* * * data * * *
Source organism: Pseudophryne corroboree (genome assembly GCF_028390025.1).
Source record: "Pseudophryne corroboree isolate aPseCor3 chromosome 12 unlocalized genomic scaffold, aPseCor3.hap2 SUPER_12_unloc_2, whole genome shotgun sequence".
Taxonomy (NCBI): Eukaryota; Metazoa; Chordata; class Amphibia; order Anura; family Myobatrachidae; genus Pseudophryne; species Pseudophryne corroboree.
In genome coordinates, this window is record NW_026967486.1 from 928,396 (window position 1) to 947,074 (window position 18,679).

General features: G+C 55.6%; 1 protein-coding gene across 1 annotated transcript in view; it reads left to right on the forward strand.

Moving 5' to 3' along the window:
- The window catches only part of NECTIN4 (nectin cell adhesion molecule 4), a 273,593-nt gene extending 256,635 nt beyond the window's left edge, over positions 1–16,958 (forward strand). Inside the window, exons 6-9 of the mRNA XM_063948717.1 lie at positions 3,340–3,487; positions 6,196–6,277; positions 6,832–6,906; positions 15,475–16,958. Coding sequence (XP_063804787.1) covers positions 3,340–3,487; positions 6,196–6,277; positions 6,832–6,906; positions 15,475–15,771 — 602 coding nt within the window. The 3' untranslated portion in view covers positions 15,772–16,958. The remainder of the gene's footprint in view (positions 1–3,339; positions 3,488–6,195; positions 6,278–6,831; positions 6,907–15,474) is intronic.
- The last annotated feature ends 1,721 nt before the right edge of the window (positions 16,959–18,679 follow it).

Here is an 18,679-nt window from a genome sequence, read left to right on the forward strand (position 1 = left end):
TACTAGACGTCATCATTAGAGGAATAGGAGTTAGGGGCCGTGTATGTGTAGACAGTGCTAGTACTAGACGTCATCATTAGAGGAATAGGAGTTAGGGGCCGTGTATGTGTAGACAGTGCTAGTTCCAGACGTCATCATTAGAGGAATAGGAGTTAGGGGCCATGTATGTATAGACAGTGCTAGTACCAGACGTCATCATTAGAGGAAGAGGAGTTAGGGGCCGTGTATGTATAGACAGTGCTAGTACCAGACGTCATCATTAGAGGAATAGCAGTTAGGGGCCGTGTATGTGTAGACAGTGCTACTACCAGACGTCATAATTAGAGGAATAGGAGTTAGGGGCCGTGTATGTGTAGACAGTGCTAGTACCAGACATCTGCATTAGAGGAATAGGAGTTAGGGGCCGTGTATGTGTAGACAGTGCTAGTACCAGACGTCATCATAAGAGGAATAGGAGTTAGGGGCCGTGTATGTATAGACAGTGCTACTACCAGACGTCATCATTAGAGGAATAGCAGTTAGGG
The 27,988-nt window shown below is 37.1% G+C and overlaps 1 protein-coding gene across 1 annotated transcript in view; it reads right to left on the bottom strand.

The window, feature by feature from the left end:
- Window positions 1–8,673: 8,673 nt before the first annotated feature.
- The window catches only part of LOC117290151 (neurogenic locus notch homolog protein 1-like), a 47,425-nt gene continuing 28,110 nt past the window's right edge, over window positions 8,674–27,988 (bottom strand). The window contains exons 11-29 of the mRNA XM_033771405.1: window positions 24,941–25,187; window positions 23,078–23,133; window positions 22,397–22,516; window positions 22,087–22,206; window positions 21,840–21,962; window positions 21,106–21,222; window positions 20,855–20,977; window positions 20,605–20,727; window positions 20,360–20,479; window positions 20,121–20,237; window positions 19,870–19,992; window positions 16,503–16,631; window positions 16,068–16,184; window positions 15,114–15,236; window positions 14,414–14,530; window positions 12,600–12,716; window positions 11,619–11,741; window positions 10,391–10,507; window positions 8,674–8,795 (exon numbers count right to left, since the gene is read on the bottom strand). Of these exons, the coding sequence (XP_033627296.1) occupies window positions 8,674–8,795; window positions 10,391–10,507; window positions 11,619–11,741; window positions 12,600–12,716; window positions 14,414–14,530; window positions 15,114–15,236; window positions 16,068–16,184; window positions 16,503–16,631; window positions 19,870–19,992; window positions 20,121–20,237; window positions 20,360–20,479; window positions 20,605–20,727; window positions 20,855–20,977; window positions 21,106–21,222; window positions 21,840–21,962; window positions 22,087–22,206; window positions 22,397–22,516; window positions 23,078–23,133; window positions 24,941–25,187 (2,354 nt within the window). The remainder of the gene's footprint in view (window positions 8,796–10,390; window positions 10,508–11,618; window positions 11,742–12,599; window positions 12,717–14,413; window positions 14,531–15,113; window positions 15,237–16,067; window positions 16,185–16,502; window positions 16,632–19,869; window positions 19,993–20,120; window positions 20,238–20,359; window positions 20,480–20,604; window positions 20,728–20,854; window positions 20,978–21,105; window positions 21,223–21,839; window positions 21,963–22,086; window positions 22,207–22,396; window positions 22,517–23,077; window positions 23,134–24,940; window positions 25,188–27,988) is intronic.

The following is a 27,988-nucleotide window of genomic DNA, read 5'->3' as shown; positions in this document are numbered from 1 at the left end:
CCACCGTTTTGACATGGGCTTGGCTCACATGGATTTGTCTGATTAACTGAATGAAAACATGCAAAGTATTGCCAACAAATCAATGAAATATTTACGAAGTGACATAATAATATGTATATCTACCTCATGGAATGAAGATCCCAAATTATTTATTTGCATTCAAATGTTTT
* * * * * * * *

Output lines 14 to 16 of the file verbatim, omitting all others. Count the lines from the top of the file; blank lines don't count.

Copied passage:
- The window catches only part of LOC117290151 (neurogenic locus notch homolog protein 1-like), a 47,425-nt gene continuing 28,110 nt past the window's right edge, over window positions 8,674–27,988 (bottom strand). The window contains exons 11-29 of the mRNA XM_033771405.1: window positions 24,941–25,187; window positions 23,078–23,133; window positions 22,397–22,516; window positions 22,087–22,206; window positions 21,840–21,962; window positions 21,106–21,222; window positions 20,855–20,977; window positions 20,605–20,727; window positions 20,360–20,479; window positions 20,121–20,237; window positions 19,870–19,992; window positions 16,503–16,631; window positions 16,068–16,184; window positions 15,114–15,236; window positions 14,414–14,530; window positions 12,600–12,716; window positions 11,619–11,741; window positions 10,391–10,507; window positions 8,674–8,795 (exon numbers count right to left, since the gene is read on the bottom strand). Of these exons, the coding sequence (XP_033627296.1) occupies window positions 8,674–8,795; window positions 10,391–10,507; window positions 11,619–11,741; window positions 12,600–12,716; window positions 14,414–14,530; window positions 15,114–15,236; window positions 16,068–16,184; window positions 16,503–16,631; window positions 19,870–19,992; window positions 20,121–20,237; window positions 20,360–20,479; window positions 20,605–20,727; window positions 20,855–20,977; window positions 21,106–21,222; window positions 21,840–21,962; window positions 22,087–22,206; window positions 22,397–22,516; window positions 23,078–23,133; window positions 24,941–25,187 (2,354 nt within the window). The remainder of the gene's footprint in view (window positions 8,796–10,390; window positions 10,508–11,618; window positions 11,742–12,599; window positions 12,717–14,413; window positions 14,531–15,113; window positions 15,237–16,067; window positions 16,185–16,502; window positions 16,632–19,869; window positions 19,993–20,120; window positions 20,238–20,359; window positions 20,480–20,604; window positions 20,728–20,854; window positions 20,978–21,105; window positions 21,223–21,839; window positions 21,963–22,086; window positions 22,207–22,396; window positions 22,517–23,077; window positions 23,134–24,940; window positions 25,188–27,988) is intronic.

The following is a 27,988-nucleotide window of genomic DNA, read 5'->3' as shown; positions in this document are numbered from 1 at the left end:
CCACCGTTTTGACATGGGCTTGGCTCACATGGATTTGTCTGATTAACTGAATGAAAACATGCAAAGTATTGCCAACAAATCAATGAAATATTTACGAAGTGACATAATAATATGTATATCTACCTCATGGAATGAAGATCCCAAATTATTTATTTGCATTCAAATGTTTT